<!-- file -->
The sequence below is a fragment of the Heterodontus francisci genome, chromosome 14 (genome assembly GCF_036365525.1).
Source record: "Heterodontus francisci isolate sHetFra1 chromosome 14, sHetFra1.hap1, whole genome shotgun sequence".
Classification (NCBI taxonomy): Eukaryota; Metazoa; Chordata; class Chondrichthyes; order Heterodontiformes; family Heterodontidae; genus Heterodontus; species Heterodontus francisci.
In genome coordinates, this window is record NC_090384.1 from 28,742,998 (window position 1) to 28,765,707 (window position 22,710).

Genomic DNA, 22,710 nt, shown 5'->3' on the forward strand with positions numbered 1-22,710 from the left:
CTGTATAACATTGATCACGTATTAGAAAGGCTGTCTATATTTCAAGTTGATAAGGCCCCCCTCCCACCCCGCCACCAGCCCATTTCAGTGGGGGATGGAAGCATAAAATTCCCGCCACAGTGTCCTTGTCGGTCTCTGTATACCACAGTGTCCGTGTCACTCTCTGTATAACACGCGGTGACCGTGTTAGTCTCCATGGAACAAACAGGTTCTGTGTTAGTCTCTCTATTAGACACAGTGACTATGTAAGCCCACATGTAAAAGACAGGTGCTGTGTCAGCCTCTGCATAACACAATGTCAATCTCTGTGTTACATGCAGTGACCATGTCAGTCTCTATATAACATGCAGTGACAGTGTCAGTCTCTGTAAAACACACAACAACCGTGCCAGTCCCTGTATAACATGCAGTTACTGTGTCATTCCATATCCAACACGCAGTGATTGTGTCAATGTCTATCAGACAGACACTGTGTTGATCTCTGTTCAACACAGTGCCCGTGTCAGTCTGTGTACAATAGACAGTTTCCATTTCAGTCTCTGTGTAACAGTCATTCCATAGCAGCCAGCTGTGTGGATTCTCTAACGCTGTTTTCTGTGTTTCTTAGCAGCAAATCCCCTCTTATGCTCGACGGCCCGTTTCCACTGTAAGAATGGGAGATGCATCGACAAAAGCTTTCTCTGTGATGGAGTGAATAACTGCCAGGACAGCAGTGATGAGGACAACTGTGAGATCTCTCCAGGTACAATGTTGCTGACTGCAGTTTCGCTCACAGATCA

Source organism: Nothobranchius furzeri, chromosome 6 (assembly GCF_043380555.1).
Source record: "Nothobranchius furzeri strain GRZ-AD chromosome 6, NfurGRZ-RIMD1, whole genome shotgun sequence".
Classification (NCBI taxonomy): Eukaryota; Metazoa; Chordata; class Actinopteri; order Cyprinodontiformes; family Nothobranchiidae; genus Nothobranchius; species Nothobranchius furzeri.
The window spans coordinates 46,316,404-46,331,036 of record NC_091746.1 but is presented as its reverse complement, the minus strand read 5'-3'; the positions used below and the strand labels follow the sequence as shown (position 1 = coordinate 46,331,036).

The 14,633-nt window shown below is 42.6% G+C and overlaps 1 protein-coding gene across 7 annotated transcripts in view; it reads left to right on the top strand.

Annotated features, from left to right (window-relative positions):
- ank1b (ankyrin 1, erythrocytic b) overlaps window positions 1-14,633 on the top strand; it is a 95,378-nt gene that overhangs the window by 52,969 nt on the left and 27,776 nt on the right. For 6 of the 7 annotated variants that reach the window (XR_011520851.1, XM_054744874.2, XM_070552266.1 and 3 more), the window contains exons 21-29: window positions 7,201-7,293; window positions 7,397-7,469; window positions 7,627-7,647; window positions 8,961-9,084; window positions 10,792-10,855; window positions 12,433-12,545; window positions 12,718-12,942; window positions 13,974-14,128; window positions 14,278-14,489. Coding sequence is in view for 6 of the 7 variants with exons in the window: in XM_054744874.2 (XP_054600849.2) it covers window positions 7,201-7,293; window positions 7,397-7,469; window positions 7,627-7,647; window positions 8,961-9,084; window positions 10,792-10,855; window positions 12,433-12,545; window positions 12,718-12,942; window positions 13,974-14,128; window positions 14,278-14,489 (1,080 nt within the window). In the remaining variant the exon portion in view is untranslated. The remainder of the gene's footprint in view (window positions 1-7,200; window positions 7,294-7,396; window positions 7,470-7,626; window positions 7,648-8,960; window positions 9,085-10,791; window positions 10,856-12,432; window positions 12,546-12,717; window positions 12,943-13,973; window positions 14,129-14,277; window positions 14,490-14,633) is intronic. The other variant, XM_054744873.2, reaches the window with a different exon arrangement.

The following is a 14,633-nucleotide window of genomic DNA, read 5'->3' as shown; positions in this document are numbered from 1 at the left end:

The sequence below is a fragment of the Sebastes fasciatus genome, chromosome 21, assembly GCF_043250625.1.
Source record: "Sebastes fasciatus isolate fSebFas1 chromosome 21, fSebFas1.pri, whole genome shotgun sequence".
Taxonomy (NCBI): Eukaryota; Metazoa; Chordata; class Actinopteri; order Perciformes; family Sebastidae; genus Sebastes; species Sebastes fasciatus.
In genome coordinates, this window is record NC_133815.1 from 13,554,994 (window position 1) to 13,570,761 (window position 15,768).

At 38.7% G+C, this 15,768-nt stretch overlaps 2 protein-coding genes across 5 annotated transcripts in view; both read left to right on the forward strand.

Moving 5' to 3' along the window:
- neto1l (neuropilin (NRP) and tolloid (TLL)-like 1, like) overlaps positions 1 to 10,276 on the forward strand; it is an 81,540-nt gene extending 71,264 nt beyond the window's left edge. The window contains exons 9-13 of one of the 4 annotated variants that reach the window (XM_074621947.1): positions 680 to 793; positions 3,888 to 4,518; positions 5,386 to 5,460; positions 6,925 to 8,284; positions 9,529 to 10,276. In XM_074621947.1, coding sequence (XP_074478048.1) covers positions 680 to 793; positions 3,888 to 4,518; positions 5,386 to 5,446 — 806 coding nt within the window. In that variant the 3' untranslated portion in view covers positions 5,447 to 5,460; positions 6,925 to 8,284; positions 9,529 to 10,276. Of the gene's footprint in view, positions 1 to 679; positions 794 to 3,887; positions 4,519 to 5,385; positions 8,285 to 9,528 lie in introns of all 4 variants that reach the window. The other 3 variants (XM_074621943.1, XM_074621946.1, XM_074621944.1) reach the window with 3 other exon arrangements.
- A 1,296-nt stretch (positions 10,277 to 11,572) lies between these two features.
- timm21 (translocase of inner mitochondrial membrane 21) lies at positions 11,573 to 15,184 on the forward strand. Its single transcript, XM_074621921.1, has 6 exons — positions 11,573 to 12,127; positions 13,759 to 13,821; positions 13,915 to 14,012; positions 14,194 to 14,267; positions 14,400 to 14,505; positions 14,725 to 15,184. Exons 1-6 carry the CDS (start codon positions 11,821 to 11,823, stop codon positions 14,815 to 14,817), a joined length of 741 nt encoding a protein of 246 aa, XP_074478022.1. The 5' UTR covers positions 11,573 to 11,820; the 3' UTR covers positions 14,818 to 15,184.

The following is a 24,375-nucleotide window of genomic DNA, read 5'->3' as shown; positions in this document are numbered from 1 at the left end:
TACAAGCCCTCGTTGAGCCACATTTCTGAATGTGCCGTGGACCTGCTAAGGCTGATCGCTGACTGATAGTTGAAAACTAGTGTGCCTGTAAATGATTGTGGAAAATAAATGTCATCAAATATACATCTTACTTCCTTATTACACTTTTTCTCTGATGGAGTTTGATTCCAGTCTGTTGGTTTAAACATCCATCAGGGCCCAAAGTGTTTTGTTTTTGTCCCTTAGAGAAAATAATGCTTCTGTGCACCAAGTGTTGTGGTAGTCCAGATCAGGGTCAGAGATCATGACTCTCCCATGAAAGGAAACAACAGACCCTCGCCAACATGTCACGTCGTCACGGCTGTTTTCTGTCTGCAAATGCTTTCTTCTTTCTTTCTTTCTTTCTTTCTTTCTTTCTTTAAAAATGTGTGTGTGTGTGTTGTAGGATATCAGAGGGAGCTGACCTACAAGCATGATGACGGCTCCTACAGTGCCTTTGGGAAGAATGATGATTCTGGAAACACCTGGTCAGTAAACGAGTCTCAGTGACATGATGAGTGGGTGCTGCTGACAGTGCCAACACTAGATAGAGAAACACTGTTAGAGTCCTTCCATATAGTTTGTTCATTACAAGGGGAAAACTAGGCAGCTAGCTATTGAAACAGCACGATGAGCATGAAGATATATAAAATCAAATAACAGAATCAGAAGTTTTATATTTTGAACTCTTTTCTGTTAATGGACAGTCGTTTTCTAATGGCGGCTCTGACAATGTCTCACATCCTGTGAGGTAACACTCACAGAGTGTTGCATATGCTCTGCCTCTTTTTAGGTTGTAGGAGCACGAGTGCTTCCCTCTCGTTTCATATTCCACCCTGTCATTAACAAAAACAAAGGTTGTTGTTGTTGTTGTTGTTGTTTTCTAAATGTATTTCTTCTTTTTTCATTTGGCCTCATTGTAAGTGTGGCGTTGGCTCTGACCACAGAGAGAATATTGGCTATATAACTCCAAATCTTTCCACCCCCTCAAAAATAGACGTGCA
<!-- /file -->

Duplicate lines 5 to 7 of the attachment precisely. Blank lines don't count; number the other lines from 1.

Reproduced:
Genomic DNA, 22,710 nt, shown 5'->3' on the forward strand with positions numbered 1-22,710 from the left:
CTGTATAACATTGATCACGTATTAGAAAGGCTGTCTATATTTCAAGTTGATAAGGCCCCCCTCCCACCCCGCCACCAGCCCATTTCAGTGGGGGATGGAAGCATAAAATTCCCGCCACAGTGTCCTTGTCGGTCTCTGTATACCACAGTGTCCGTGTCACTCTCTGTATAACACGCGGTGACCGTGTTAGTCTCCATGGAACAAACAGGTTCTGTGTTAGTCTCTCTATTAGACACAGTGACTATGTAAGCCCACATGTAAAAGACAGGTGCTGTGTCAGCCTCTGCATAACACAATGTCAATCTCTGTGTTACATGCAGTGACCATGTCAGTCTCTATATAACATGCAGTGACAGTGTCAGTCTCTGTAAAACACACAACAACCGTGCCAGTCCCTGTATAACATGCAGTTACTGTGTCATTCCATATCCAACACGCAGTGATTGTGTCAATGTCTATCAGACAGACACTGTGTTGATCTCTGTTCAACACAGTGCCCGTGTCAGTCTGTGTACAATAGACAGTTTCCATTTCAGTCTCTGTGTAACAGTCATTCCATAGCAGCCAGCTGTGTGGATTCTCTAACGCTGTTTTCTGTGTTTCTTAGCAGCAAATCCCCTCTTATGCTCGACGGCCCGTTTCCACTGTAAGAATGGGAGATGCATCGACAAAAGCTTTCTCTGTGATGGAGTGAATAACTGCCAGGACAGCAGTGATGAGGACAACTGTGAGATCTCTCCAGGTACAATGTTGCTGACTGCAGTTTCGCTCACAGATCA

Source organism: Nothobranchius furzeri, chromosome 6 (assembly GCF_043380555.1).